Lesson #3: Get people talking

The success of the Global Internet Phenomena program means that even if a prospective customer hasn’t heard of our company, they’ve still heard of our data. Just a few weeks ago I was at a wedding and someone asked what I did for a living. I started my answer by asking “Do you know that Netflix is a third of Internet traffic?”. He nodded to indicate familiarity with the figure, and seemingly to imply “Of course, who doesn’t?” “Well, I’m the guy who found that.” This wedding guest had heard of the company, without even knowing it.

Even if someone hasn’t heard of you or your company, he or she might have heard of your data. By pointing this out you gain instant credibility.

Even if someone hasn’t heard of you or your company, he or she might have heard of your data. By pointing this out you gain instant credibility.

In fact, Sandvine has become so well-known as the source of interesting Internet stats that attributions vary. Here are some recent terms used to describe the company:

  • “Sandvine, an Internet research company.”
  • “Sandvine, a networking equipment company.”
  • “Sandvine, a consulting company.”
  • “Sandvine, a DPI provider.”
  • “Sandvine, a sort of Canadian Cisco.”

From Dan’s perspective, getting people to talk about us is a top priority; having them correctly describe the company is more of a nice-to-have. In fact, the Netflix-stat has become so ubiquitous that many articles don’t even credit us as the source.

Lesson #4: Listen to your market

Many years ago I was in a taxi with one of our sales executives and I asked him, “What can I do that will make a huge impact?” He thought for a moment and then said, “This Internet Phenomena thing…that could be huge.” I never forgot those words, and they helped to keep me motivated when things looked rocky (see Lesson #5).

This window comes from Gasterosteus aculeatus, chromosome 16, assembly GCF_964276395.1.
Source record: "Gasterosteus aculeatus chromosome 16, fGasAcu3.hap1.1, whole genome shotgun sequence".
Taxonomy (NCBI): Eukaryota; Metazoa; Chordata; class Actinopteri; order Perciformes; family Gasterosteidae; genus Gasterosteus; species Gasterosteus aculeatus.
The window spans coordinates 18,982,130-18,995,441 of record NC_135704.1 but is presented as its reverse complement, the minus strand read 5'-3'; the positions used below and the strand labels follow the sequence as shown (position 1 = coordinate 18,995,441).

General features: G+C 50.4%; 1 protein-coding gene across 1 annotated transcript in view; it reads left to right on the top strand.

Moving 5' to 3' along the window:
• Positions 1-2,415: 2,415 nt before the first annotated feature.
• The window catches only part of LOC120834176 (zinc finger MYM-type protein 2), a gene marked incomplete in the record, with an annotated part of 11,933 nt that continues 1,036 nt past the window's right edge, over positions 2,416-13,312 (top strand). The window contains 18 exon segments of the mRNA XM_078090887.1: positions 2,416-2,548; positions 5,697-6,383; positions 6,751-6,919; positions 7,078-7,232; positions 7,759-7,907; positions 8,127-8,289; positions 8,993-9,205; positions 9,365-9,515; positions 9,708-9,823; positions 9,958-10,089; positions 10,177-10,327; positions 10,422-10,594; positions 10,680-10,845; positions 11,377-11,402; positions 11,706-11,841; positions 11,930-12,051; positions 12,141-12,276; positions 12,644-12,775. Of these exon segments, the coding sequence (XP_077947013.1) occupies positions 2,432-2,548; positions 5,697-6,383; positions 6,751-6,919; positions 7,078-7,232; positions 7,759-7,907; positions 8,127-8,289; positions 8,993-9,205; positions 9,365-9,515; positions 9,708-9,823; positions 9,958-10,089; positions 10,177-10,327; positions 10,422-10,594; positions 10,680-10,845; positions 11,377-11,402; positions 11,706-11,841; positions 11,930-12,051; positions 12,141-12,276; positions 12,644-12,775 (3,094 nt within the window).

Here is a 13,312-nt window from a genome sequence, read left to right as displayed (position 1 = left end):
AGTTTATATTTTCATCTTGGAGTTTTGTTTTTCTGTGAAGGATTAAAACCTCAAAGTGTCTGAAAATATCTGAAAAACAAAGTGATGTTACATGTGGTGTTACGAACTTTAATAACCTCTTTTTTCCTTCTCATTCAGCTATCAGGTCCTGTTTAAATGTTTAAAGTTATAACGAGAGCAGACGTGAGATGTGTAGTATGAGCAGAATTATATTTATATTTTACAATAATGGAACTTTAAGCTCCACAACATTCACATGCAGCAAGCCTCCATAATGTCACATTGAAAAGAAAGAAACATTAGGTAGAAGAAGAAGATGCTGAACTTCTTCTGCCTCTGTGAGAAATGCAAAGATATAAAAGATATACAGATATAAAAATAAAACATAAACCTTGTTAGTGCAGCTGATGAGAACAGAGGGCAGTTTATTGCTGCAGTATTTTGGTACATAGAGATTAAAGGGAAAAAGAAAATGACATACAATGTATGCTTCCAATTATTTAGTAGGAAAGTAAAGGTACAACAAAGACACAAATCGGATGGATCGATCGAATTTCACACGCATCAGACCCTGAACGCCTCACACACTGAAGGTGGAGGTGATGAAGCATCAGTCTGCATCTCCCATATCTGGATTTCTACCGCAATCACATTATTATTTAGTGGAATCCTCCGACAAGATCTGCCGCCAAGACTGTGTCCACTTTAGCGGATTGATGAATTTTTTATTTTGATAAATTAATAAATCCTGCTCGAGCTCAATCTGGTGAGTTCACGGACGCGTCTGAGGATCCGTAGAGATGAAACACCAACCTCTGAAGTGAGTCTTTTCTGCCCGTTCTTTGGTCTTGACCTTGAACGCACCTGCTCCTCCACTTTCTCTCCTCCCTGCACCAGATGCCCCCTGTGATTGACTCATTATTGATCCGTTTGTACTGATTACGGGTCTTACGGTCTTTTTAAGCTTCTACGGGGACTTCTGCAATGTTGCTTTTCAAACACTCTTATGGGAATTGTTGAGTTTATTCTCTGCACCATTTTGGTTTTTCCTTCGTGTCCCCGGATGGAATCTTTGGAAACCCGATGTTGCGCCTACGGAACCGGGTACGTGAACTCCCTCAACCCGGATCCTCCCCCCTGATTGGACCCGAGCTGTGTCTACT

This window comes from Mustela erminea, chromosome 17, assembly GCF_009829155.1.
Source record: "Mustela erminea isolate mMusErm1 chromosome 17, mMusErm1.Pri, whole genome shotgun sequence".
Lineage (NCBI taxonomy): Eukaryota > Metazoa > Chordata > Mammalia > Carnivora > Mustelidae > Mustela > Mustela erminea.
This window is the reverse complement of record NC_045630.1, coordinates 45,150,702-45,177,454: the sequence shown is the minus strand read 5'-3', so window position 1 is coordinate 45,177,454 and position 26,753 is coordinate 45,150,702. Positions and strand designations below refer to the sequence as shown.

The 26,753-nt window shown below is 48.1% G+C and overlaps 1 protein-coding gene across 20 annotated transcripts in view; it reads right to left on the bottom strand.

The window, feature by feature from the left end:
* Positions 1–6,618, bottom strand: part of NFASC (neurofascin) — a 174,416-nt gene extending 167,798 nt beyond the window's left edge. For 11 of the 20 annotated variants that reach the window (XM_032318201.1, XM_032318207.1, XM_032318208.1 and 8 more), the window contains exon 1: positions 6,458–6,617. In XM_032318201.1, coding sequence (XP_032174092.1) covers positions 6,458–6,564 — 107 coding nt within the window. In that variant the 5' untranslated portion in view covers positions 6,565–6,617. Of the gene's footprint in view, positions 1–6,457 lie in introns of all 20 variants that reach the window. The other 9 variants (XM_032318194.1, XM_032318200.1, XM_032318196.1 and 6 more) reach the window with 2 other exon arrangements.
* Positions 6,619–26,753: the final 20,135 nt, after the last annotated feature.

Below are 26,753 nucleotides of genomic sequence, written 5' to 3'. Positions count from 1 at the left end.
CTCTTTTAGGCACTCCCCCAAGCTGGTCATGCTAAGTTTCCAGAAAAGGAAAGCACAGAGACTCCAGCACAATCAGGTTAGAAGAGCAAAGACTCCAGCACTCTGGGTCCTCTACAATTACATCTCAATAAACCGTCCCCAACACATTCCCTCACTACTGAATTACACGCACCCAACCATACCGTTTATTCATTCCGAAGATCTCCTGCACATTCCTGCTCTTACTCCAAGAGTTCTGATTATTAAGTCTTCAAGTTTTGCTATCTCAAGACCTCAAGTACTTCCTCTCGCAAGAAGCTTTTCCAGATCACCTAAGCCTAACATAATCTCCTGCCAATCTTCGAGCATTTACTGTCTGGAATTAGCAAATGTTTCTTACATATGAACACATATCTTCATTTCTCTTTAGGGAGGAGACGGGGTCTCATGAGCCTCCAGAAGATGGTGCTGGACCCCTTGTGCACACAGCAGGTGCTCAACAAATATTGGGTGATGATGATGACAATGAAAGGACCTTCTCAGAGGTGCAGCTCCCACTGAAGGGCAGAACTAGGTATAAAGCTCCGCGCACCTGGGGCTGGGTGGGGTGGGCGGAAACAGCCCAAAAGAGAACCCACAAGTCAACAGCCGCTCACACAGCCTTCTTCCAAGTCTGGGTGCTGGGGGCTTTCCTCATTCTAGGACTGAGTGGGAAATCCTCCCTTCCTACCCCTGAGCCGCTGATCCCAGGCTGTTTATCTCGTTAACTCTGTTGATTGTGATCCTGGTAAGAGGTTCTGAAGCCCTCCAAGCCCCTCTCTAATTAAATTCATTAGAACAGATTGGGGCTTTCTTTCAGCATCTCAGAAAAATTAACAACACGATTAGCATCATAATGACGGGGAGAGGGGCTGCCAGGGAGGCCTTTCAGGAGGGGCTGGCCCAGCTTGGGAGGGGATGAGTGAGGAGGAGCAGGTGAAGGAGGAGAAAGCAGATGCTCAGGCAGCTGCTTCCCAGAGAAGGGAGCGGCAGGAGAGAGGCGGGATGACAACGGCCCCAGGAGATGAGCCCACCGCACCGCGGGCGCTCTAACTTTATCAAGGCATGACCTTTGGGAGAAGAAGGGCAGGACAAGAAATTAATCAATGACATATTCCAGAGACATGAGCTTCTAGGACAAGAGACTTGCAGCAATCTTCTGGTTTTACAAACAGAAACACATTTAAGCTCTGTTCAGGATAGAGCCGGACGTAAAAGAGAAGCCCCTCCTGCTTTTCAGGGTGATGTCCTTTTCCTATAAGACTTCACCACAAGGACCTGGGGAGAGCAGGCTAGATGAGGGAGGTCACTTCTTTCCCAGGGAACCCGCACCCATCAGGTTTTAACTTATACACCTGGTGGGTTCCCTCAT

From talking to executives and decision-makers at our customers and prospects, he knew that they had an appetite for stats and visibility that only we could provide. As the program evolved, and we developed ongoing relationships with our audience, we’d reach out and ask them what questions they had, and what topics we could cover.

Dan has taken things to new heights by carefully and genuinely fostering relationships with media. We’re writing about the Internet, so there’s a lot to say, but Dan’s relationships with media, analysts, customers, and others lets him make educated decisions regarding what makes the cut.

So if you find yourself wondering what data you have that might be interesting, start off by listening to the questions your customers ask.

So if you find yourself wondering what data you have that might be interesting, start off by listening to the questions your customers ask.

Lesson #5a: It probably won’t be easy